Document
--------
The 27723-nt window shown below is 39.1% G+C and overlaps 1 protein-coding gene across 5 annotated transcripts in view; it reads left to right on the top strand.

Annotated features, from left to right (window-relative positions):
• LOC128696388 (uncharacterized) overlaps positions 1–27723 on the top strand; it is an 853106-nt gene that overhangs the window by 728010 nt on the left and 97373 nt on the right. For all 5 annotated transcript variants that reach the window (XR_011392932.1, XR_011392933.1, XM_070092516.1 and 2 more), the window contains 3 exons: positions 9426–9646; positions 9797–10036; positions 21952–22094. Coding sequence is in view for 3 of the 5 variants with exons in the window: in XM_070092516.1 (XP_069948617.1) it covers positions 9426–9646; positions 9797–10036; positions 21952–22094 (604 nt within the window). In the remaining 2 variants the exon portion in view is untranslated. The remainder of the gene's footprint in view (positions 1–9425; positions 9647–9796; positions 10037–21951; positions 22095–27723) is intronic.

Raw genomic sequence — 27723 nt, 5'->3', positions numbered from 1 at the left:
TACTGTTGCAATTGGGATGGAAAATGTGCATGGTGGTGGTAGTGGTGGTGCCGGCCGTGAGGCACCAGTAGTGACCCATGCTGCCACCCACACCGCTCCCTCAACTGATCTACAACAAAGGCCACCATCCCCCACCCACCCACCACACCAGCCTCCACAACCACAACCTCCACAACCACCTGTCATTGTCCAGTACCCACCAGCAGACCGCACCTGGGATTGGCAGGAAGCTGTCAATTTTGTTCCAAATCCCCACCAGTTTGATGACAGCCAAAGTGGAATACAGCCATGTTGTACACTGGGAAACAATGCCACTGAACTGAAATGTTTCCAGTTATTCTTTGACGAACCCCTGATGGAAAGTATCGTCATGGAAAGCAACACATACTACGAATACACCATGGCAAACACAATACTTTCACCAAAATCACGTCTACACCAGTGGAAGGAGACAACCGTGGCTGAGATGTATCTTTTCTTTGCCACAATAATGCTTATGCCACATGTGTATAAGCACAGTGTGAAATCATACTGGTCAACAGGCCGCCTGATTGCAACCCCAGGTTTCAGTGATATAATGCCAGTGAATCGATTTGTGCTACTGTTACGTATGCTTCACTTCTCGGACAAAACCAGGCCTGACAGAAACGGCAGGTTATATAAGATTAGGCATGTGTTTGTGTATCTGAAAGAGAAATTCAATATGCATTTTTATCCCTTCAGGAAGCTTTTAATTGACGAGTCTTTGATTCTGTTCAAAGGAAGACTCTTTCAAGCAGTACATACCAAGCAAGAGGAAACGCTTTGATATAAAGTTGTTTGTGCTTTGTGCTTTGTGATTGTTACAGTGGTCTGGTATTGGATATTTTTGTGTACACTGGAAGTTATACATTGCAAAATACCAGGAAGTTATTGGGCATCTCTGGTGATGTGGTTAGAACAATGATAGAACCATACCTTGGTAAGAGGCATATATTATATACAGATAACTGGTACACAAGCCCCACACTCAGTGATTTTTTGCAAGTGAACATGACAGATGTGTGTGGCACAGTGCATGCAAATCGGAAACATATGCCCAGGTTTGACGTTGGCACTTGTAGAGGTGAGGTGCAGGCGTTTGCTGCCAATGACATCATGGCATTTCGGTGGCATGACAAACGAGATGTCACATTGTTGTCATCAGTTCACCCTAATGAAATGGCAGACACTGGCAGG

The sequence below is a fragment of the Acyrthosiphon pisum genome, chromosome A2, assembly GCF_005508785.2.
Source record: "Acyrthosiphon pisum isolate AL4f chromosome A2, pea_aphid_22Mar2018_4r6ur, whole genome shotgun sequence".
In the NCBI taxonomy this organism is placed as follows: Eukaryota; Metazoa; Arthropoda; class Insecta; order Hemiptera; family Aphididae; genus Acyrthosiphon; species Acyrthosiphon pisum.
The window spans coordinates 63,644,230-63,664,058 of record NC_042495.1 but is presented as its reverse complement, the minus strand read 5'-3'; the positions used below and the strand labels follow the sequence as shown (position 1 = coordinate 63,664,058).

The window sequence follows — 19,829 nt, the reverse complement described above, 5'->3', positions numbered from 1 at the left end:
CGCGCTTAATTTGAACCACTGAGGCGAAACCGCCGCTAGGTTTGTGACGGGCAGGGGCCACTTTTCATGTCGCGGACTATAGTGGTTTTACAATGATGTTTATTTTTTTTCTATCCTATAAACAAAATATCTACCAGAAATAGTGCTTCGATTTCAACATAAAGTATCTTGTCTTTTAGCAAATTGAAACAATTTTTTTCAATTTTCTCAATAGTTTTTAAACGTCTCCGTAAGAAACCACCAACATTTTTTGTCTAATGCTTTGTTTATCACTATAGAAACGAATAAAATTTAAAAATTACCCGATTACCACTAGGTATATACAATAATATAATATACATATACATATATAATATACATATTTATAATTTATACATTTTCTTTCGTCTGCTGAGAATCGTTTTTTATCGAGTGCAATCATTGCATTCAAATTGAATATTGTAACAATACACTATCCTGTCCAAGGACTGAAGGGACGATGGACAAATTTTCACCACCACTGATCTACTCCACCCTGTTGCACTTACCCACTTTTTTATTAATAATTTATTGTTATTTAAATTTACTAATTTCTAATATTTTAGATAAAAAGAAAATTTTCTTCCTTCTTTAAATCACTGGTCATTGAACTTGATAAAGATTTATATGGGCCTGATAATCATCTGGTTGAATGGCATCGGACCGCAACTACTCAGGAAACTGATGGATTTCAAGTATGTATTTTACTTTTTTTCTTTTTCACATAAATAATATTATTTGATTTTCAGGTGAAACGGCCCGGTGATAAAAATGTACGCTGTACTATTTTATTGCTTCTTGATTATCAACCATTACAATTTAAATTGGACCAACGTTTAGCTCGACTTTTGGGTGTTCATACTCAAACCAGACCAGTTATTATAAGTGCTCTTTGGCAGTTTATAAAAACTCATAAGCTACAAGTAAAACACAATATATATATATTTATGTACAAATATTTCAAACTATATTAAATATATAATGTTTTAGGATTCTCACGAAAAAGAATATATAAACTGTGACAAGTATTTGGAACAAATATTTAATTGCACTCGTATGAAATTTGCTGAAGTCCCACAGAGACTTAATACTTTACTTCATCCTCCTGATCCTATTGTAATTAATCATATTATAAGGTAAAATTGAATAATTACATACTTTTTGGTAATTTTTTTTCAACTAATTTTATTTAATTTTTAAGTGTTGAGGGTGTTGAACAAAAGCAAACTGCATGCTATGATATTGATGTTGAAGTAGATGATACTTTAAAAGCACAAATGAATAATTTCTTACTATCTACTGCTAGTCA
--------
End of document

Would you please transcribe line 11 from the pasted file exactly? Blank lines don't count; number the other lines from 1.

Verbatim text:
CGCGCTTAATTTGAACCACTGAGGCGAAACCGCCGCTAGGTTTGTGACGGGCAGGGGCCACTTTTCATGTCGCGGACTATAGTGGTTTTACAATGATGTTTATTTTTTTTCTATCCTATAAACAAAATATCTACCAGAAATAGTGCTTCGATTTCAACATAAAGTATCTTGTCTTTTAGCAAATTGAAACAATTTTTTTCAATTTTCTCAATAGTTTTTAAACGTCTCCGTAAGAAACCACCAACATTTTTTGTCTAATGCTTTGTTTATCACTATAGAAACGAATAAAATTTAAAAATTACCCGATTACCACTAGGTATATACAATAATATAATATACATATACATATATAATATACATATTTATAATTTATACATTTTCTTTCGTCTGCTGAGAATCGTTTTTTATCGAGTGCAATCATTGCATTCAAATTGAATATTGTAACAATACACTATCCTGTCCAAGGACTGAAGGGACGATGGACAAATTTTCACCACCACTGATCTACTCCACCCTGTTGCACTTACCCACTTTTTTATTAATAATTTATTGTTATTTAAATTTACTAATTTCTAATATTTTAGATAAAAAGAAAATTTTCTTCCTTCTTTAAATCACTGGTCATTGAACTTGATAAAGATTTATATGGGCCTGATAATCATCTGGTTGAATGGCATCGGACCGCAACTACTCAGGAAACTGATGGATTTCAAGTATGTATTTTACTTTTTTTCTTTTTCACATAAATAATATTATTTGATTTTCAGGTGAAACGGCCCGGTGATAAAAATGTACGCTGTACTATTTTATTGCTTCTTGATTATCAACCATTACAATTTAAATTGGACCAACGTTTAGCTCGACTTTTGGGTGTTCATACTCAAACCAGACCAGTTATTATAAGTGCTCTTTGGCAGTTTATAAAAACTCATAAGCTACAAGTAAAACACAATATATATATATTTATGTACAAATATTTCAAACTATATTAAATATATAATGTTTTAGGATTCTCACGAAAAAGAATATATAAACTGTGACAAGTATTTGGAACAAATATTTAATTGCACTCGTATGAAATTTGCTGAAGTCCCACAGAGACTTAATACTTTACTTCATCCTCCTGATCCTATTGTAATTAATCATATTATAAGGTAAAATTGAATAATTACATACTTTTTGGTAATTTTTTTTCAACTAATTTTATTTAATTTTTAAGTGTTGAGGGTGTTGAACAAAAGCAAACTGCATGCTATGATATTGATGTTGAAGTAGATGATACTTTAAAAGCACAAATGAATAATTTCTTACTATCTACTGCTAGTCA